Tupi (central Brazil)


In a similar view, the Tupi people of central Brazil also perceive a rhea in the sky, making essentially the same shape as the Aboriginal emu. The rhea and the emu are both large, flightless birds with a similar appearance and breeding cycle. Just as in Moqoit traditions, the head of the rhea is the Coalsack, and the body is traced out by dust lanes in Centaurus and Scorpius. The Tupi associate the rhea with the end of the world. The stars of Crux are holding the head of this animal. If it escapes, it will drink all the water of the world (Alencar, 2011)

(Gullberg et al. 2020, p. 397)



Why is this myth found only in Australia and South America? Why is it absent in-between? Actually, a version does exist on the Polynesian island of Tonga, except that the large flightless bird is a giant duck and it simply keeps people from getting access to water:


Tongans (Polynesia)


Polynesians of the Pacific recognise dark spaces in the Milky Way, focusing on the Coalsack Nebula and relating it to fish or fishing. Polynesian traditions of Tonga describe it as Humu (a giant triggerfish). In their traditions (Gifford, 1924), a Tongan chief named Ma'afu took a lizard wife and had twin sons, which they wanted gone as the chief's subjects were afraid of the pair. Ma'afu sneakily instructed the brothers to collect water from a waterhole containing a giant duck that would kill and consume anyone who came too close. The boys were attacked by the duck but grabbed it by the neck and killed it. When the boys returned unharmed, the father instructed them to obtain water from a more distant waterhole, inhabited by Humu, a triggerfish (these are large aggressive animals with powerful teeth designed for crushing shellfish). The boys killed the triggerfish and in anger at this, the father blurted out his secret to have the boys killed. The boys walked away and ascended to the stars, each carrying one of the two animals they killed. The twins became the Magellanic Clouds, the duck became the Southern Cross (with the duck's bill as γ Crucis), and Humu became the Coalsack Nebula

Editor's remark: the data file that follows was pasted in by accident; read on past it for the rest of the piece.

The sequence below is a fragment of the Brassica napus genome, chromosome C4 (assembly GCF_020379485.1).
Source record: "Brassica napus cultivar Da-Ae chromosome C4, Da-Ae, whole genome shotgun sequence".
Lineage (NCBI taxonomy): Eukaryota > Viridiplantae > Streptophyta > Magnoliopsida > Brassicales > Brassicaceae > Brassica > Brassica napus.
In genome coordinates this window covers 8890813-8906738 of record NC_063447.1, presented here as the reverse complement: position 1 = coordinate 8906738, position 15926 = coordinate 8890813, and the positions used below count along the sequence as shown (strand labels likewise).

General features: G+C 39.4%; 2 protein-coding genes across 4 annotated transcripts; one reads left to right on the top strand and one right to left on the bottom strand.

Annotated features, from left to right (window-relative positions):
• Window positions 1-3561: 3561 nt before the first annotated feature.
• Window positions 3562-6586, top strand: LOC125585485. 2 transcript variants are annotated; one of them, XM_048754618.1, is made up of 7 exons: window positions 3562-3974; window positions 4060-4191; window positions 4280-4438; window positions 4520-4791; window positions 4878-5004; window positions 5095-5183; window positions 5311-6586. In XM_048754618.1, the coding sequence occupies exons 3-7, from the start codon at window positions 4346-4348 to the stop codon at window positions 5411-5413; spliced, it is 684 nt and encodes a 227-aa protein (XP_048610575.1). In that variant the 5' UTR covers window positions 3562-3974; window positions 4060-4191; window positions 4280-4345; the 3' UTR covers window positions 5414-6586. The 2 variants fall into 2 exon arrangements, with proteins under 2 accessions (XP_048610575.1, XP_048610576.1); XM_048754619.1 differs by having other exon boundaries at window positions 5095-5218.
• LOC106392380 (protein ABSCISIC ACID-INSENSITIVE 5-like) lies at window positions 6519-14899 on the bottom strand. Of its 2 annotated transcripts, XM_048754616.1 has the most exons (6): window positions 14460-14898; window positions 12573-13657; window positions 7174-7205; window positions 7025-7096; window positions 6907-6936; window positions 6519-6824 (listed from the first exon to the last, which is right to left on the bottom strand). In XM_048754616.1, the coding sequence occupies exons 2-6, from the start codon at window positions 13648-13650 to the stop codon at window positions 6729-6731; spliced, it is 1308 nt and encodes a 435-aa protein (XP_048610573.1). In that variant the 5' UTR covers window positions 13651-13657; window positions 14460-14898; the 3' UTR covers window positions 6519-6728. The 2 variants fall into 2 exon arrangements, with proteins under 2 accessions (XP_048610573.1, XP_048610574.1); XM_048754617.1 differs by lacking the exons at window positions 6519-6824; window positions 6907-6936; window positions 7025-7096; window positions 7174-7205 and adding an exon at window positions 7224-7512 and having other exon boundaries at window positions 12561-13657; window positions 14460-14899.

(Gullberg et al. 2020, p. 398)



My thoughts


This myth seems to have begun in one of three areas (Australia, Polynesia, South America) and then spread to the other two. If it began among Aboriginal Australians, the myth could be very old, going back perhaps 65,000 years. If it began among the Amerindian peoples of South America, it may go back 10,000 years. Finally, if it began among the Polynesians, the time depth would be no more than 3,500 years. The first and last scenarios seem most likely, given that oceanic travel was much easier from Polynesia to South America than the reverse (Fitzpatrick and Callaghan 2009).


Nonetheless, all of the scenarios run into a big problem: the myth is known to South American groups on the east side of the continent but not to those on the west side (which would be more consistent with trans-Pacific contact). I can think of only one other scenario. Given that the Americas were once inhabited by a population related to Aboriginal Australians and similar groups in Southeast Asia (Frost 2015), the myth may have originated in Asia more than 65,000 years ago and then spread in two directions: to Australia via Southeast Asia and to the Americas via the Bering Strait. But could a myth survive intact for that long?